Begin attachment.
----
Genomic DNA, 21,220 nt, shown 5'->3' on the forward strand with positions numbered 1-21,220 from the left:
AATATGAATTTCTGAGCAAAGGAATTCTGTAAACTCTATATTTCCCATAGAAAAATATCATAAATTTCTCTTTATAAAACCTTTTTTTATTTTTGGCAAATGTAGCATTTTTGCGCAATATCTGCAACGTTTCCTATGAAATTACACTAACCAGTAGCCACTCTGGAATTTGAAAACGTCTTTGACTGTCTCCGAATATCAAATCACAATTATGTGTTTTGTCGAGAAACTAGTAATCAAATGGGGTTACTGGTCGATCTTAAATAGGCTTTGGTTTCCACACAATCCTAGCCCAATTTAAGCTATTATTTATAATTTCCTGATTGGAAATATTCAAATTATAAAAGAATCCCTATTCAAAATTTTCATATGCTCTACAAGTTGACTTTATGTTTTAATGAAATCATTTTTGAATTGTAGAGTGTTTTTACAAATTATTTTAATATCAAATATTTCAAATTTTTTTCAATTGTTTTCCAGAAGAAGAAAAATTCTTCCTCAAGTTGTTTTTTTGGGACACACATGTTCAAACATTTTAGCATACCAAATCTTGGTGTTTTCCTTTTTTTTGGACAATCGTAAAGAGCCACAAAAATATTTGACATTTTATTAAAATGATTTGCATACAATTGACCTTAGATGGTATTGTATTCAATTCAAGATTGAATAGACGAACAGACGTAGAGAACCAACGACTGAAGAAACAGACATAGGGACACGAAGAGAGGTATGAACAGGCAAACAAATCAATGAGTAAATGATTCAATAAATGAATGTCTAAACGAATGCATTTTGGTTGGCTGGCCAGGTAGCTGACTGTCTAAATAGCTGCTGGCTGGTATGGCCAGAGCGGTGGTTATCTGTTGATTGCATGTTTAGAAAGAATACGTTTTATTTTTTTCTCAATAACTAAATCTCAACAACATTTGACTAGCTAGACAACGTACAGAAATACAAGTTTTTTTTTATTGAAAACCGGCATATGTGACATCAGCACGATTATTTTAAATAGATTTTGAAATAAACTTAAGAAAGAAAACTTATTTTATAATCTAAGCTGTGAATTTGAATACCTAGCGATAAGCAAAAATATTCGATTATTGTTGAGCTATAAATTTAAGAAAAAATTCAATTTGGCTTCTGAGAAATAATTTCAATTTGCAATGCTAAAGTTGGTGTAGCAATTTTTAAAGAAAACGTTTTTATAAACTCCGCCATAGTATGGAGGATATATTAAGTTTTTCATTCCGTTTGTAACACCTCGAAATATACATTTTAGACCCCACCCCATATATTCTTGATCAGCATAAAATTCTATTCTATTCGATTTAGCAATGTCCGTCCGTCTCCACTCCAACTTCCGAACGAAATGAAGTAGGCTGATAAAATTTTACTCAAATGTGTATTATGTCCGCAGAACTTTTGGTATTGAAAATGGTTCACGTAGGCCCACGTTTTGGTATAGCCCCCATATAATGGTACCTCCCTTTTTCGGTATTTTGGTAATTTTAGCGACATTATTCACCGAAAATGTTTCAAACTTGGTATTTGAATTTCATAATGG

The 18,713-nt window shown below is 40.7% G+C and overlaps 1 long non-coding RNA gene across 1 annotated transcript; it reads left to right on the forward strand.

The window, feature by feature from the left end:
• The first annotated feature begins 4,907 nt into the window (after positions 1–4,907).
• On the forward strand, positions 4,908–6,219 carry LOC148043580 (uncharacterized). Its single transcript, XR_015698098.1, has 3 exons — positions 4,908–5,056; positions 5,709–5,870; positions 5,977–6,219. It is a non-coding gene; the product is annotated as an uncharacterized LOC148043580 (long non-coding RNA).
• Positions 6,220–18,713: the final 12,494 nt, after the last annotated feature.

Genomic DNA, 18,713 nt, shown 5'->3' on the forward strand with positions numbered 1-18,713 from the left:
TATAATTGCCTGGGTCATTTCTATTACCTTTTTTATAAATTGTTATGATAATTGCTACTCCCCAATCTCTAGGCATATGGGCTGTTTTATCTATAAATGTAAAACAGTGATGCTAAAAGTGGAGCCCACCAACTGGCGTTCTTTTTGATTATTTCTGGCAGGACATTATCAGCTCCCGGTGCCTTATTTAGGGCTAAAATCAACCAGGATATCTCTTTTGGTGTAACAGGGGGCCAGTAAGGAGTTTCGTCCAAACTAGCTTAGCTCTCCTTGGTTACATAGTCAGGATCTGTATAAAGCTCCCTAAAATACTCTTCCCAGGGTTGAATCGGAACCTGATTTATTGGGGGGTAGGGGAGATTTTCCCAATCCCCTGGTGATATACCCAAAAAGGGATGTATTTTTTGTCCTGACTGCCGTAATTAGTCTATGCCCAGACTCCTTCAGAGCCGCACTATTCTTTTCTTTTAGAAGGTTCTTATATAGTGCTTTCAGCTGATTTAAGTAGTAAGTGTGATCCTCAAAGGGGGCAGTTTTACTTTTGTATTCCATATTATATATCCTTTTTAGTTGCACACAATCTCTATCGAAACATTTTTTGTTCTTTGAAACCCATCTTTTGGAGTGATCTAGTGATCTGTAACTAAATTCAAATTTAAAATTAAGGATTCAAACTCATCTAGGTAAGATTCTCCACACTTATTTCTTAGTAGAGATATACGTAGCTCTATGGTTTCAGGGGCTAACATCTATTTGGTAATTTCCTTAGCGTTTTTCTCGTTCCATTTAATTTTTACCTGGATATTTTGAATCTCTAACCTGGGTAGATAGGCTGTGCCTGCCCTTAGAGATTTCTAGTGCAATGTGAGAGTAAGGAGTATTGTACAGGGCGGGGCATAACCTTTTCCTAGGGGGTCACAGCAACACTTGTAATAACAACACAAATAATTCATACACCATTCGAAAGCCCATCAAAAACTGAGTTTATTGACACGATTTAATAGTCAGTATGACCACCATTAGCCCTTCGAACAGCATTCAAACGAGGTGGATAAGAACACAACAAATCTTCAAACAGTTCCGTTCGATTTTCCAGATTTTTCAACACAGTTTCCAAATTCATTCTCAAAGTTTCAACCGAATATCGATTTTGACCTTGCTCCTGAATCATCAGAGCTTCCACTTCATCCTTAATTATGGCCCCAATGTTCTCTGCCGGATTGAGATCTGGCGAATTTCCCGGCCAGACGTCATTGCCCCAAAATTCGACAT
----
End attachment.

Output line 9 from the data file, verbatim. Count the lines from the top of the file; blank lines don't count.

TATAATTGCCTGGGTCATTTCTATTACCTTTTTTATAAATTGTTATGATAATTGCTACTCCCCAATCTCTAGGCATATGGGCTGTTTTATCTATAAATGTAAAACAGTGATGCTAAAAGTGGAGCCCACCAACTGGCGTTCTTTTTGATTATTTCTGGCAGGACATTATCAGCTCCCGGTGCCTTATTTAGGGCTAAAATCAACCAGGATATCTCTTTTGGTGTAACAGGGGGCCAGTAAGGAGTTTCGTCCAAACTAGCTTAGCTCTCCTTGGTTACATAGTCAGGATCTGTATAAAGCTCCCTAAAATACTCTTCCCAGGGTTGAATCGGAACCTGATTTATTGGGGGGTAGGGGAGATTTTCCCAATCCCCTGGTGATATACCCAAAAAGGGATGTATTTTTTGTCCTGACTGCCGTAATTAGTCTATGCCCAGACTCCTTCAGAGCCGCACTATTCTTTTCTTTTAGAAGGTTCTTATATAGTGCTTTCAGCTGATTTAAGTAGTAAGTGTGATCCTCAAAGGGGGCAGTTTTACTTTTGTATTCCATATTATATATCCTTTTTAGTTGCACACAATCTCTATCGAAACATTTTTTGTTCTTTGAAACCCATCTTTTGGAGTGATCTAGTGATCTGTAACTAAATTCAAATTTAAAATTAAGGATTCAAACTCATCTAGGTAAGATTCTCCACACTTATTTCTTAGTAGAGATATACGTAGCTCTATGGTTTCAGGGGCTAACATCTATTTGGTAATTTCCTTAGCGTTTTTCTCGTTCCATTTAATTTTTACCTGGATATTTTGAATCTCTAACCTGGGTAGATAGGCTGTGCCTGCCCTTAGAGATTTCTAGTGCAATGTGAGAGTAAGGAGTATTGTACAGGGCGGGGCATAACCTTTTCCTAGGGGGTCACAGCAACACTTGTAATAACAACACAAATAATTCATACACCATTCGAAAGCCCATCAAAAACTGAGTTTATTGACACGATTTAATAGTCAGTATGACCACCATTAGCCCTTCGAACAGCATTCAAACGAGGTGGATAAGAACACAACAAATCTTCAAACAGTTCCGTTCGATTTTCCAGATTTTTCAACACAGTTTCCAAATTCATTCTCAAAGTTTCAACCGAATATCGATTTTGACCTTGCTCCTGAATCATCAGAGCTTCCACTTCATCCTTAATTATGGCCCCAATGTTCTCTGCCGGATTGAGATCTGGCGAATTTCCCGGCCAGACGTCATTGCCCCAAAATTCGACAT